• Assumes responsibility for the transportation from the place of receipt to the place of destination” (2)

Pros and Cons of using a customs broker

The decision to hire a customs broker ultimately comes down to weighing the costs of brokerage against the risk of shipments being delayed due to improper paperwork. Although there is not accurate data to reflect the potential cost and benefits of using a customs, broker exporters can visualize what sort of risks can be avoided and compare this risk avoidance with the costs of a broker.

For example, non-compliant shipments may incur fines from customs authorities, delivery may be delayed resulting in contract penalties or worse. Business with potential buyers can be lost. Ultimately the list of harms can be substantial.

In the end, it is peace of mind knowing that the logistics of customs and shipping is being managed, therefore freeing up the seller to do other tasks such as handling marketing in the target market or sourcing more vehicles for export. For simple operations where one or two vehicles may be shipped, a customs broker may not be justified. However, for high volume exporters or those dealing with multiple jurisdictions the cost of a customs broker may be fully justified.

How to find a customs broker

There are a number of online resources to find out additional information on customs broker and how to find one to suit your particular export and import plans. Consult, for example, the National Customs Brokers & Forwarders Association of America, Inc. (NCBFAA), or the International Federation of Customs Brokers Associations.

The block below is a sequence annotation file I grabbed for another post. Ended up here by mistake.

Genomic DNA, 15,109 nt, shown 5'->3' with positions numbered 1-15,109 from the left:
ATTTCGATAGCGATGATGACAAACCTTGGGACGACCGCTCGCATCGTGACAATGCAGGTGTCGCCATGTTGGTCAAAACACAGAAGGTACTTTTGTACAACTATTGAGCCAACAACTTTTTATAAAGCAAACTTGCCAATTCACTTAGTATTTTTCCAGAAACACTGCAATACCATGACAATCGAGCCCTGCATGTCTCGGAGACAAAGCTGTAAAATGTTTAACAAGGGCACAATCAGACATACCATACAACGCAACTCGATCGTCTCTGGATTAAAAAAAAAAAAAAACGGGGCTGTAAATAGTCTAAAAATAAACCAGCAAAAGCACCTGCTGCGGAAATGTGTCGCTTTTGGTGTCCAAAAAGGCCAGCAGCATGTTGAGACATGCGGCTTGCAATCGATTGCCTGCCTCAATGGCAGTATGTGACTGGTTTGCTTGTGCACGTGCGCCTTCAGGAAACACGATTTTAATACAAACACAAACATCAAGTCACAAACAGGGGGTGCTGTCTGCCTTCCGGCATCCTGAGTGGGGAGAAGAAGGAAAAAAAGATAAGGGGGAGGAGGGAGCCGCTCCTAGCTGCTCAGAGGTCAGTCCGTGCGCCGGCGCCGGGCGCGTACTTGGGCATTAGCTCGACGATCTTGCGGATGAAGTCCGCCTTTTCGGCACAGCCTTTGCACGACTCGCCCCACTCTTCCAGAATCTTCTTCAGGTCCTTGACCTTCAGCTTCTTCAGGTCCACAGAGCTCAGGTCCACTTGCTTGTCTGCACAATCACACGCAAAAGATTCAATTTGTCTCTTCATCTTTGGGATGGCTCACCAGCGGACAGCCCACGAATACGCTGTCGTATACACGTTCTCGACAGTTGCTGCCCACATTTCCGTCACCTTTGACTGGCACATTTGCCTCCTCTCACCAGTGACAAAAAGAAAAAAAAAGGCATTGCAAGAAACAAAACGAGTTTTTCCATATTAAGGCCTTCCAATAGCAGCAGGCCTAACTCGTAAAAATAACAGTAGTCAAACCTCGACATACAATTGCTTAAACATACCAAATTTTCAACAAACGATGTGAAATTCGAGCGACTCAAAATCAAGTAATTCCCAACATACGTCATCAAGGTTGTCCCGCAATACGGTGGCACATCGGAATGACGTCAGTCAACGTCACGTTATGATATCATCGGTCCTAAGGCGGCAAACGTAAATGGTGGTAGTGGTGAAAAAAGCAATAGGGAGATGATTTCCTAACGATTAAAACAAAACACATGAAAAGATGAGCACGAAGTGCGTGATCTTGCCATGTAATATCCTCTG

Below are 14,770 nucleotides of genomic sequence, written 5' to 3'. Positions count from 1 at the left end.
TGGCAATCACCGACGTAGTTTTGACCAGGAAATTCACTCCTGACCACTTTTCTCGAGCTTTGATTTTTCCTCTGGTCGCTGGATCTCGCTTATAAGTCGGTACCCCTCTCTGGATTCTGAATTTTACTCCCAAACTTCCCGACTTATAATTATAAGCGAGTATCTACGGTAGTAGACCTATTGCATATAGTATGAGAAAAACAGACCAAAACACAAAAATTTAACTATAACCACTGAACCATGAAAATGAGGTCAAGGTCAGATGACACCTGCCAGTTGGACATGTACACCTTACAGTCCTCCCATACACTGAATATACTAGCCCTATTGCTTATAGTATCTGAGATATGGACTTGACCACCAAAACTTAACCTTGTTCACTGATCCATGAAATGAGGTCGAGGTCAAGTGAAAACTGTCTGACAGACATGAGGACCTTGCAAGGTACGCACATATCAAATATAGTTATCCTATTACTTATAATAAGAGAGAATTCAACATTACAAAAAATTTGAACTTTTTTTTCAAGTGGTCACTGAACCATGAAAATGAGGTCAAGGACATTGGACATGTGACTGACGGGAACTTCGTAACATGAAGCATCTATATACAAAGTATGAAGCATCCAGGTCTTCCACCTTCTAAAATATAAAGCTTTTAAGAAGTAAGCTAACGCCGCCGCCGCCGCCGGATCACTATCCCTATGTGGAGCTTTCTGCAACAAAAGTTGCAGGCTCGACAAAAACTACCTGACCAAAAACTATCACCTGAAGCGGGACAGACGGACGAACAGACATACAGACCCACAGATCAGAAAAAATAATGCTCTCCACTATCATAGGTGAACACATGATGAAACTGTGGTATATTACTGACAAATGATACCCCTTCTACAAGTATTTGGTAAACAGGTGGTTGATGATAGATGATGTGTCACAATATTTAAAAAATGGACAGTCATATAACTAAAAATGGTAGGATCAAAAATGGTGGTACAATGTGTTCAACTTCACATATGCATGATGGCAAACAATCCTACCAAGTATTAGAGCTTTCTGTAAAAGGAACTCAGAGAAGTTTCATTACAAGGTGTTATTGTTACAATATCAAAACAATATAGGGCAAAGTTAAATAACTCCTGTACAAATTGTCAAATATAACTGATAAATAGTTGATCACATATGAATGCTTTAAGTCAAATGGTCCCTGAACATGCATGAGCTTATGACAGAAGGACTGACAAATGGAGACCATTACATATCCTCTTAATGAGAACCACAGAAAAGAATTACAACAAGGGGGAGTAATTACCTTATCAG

In addition to using the peak organizations for customs brokers, an internet search for customs brokers can offer a range of options. For example, the following represents a list of brokers offering their services online. Their names and descriptions are listed below:

  • Traders Customs Brokerage

Although Traders Customs Brokerage has an Australian origin, it operates all over the world. They started their business in 1988 and have since then provided top-notch services to their clients.

  • Shapiro  

Founded in the 1990s, Shapiro is actually known as Samuel Shapiro & Company Inc. If you want to handle your cargo with precision and care, Shapiro is the company you should choose. From cargo management to freight forwarding, they do everything related to customs brokerage.

  • Parker & Company  

Originally, from Texas, Parker & Company do everything from freight forwarding and transportation to distribution of goods all over the USA.

  • JP Reynolds 

If you want excellent service in the field of international logistics, then JP Reynolds is your place. With 100 years of experience in this arena, they are one of the finest brokerage companies in the world. Their agents are located all over the world and will be able to provide you with instant service whenever you want. They do not only render freight forwarding, but they also handle important export documentation with utmost care and finesse.

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References

(1) https://finance.vanderbilt.edu/procurement/procurement/forms/Customs%20Brokerage%20-%20Why%20and%20When%20to%20Use.doc
(2) http://www.fmcsa.dot.gov/faq/what-are-definitions-motor-carrier-broker-and-freight-forwarder-authorities-0